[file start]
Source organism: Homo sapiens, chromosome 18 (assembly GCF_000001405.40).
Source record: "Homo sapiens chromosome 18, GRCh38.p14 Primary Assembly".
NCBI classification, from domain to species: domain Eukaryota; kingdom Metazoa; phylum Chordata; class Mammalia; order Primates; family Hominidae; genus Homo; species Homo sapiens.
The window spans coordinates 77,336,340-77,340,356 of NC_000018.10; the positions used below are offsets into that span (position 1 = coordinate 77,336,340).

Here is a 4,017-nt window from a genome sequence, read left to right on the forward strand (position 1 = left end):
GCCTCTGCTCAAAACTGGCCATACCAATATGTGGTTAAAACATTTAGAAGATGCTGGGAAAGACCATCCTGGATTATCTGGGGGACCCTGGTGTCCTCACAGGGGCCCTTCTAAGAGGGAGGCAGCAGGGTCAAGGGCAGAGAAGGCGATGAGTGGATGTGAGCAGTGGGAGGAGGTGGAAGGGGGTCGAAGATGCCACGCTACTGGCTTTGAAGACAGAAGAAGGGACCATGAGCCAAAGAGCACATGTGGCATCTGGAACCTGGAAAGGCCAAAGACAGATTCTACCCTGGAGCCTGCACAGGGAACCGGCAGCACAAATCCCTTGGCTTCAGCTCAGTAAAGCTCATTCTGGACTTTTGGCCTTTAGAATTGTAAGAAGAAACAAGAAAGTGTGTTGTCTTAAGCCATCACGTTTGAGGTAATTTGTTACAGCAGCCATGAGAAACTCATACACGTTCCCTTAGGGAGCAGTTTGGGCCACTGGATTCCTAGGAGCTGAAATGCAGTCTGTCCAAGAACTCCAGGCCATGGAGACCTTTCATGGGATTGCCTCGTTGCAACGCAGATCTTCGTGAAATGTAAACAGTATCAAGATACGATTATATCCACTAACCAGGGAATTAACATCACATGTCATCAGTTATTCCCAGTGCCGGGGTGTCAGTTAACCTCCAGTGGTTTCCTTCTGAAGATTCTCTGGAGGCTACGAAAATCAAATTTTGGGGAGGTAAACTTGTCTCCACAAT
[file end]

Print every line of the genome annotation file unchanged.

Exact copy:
Source organism: Homo sapiens, chromosome 18 (assembly GCF_000001405.40).
Source record: "Homo sapiens chromosome 18, GRCh38.p14 Primary Assembly".
NCBI classification, from domain to species: domain Eukaryota; kingdom Metazoa; phylum Chordata; class Mammalia; order Primates; family Hominidae; genus Homo; species Homo sapiens.
The window spans coordinates 77,336,340-77,340,356 of NC_000018.10; the positions used below are offsets into that span (position 1 = coordinate 77,336,340).

Here is a 4,017-nt window from a genome sequence, read left to right on the forward strand (position 1 = left end):
GCCTCTGCTCAAAACTGGCCATACCAATATGTGGTTAAAACATTTAGAAGATGCTGGGAAAGACCATCCTGGATTATCTGGGGGACCCTGGTGTCCTCACAGGGGCCCTTCTAAGAGGGAGGCAGCAGGGTCAAGGGCAGAGAAGGCGATGAGTGGATGTGAGCAGTGGGAGGAGGTGGAAGGGGGTCGAAGATGCCACGCTACTGGCTTTGAAGACAGAAGAAGGGACCATGAGCCAAAGAGCACATGTGGCATCTGGAACCTGGAAAGGCCAAAGACAGATTCTACCCTGGAGCCTGCACAGGGAACCGGCAGCACAAATCCCTTGGCTTCAGCTCAGTAAAGCTCATTCTGGACTTTTGGCCTTTAGAATTGTAAGAAGAAACAAGAAAGTGTGTTGTCTTAAGCCATCACGTTTGAGGTAATTTGTTACAGCAGCCATGAGAAACTCATACACGTTCCCTTAGGGAGCAGTTTGGGCCACTGGATTCCTAGGAGCTGAAATGCAGTCTGTCCAAGAACTCCAGGCCATGGAGACCTTTCATGGGATTGCCTCGTTGCAACGCAGATCTTCGTGAAATGTAAACAGTATCAAGATACGATTATATCCACTAACCAGGGAATTAACATCACATGTCATCAGTTATTCCCAGTGCCGGGGTGTCAGTTAACCTCCAGTGGTTTCCTTCTGAAGATTCTCTGGAGGCTACGAAAATCAAATTTTGGGGAGGTAAACTTGTCTCCACAAT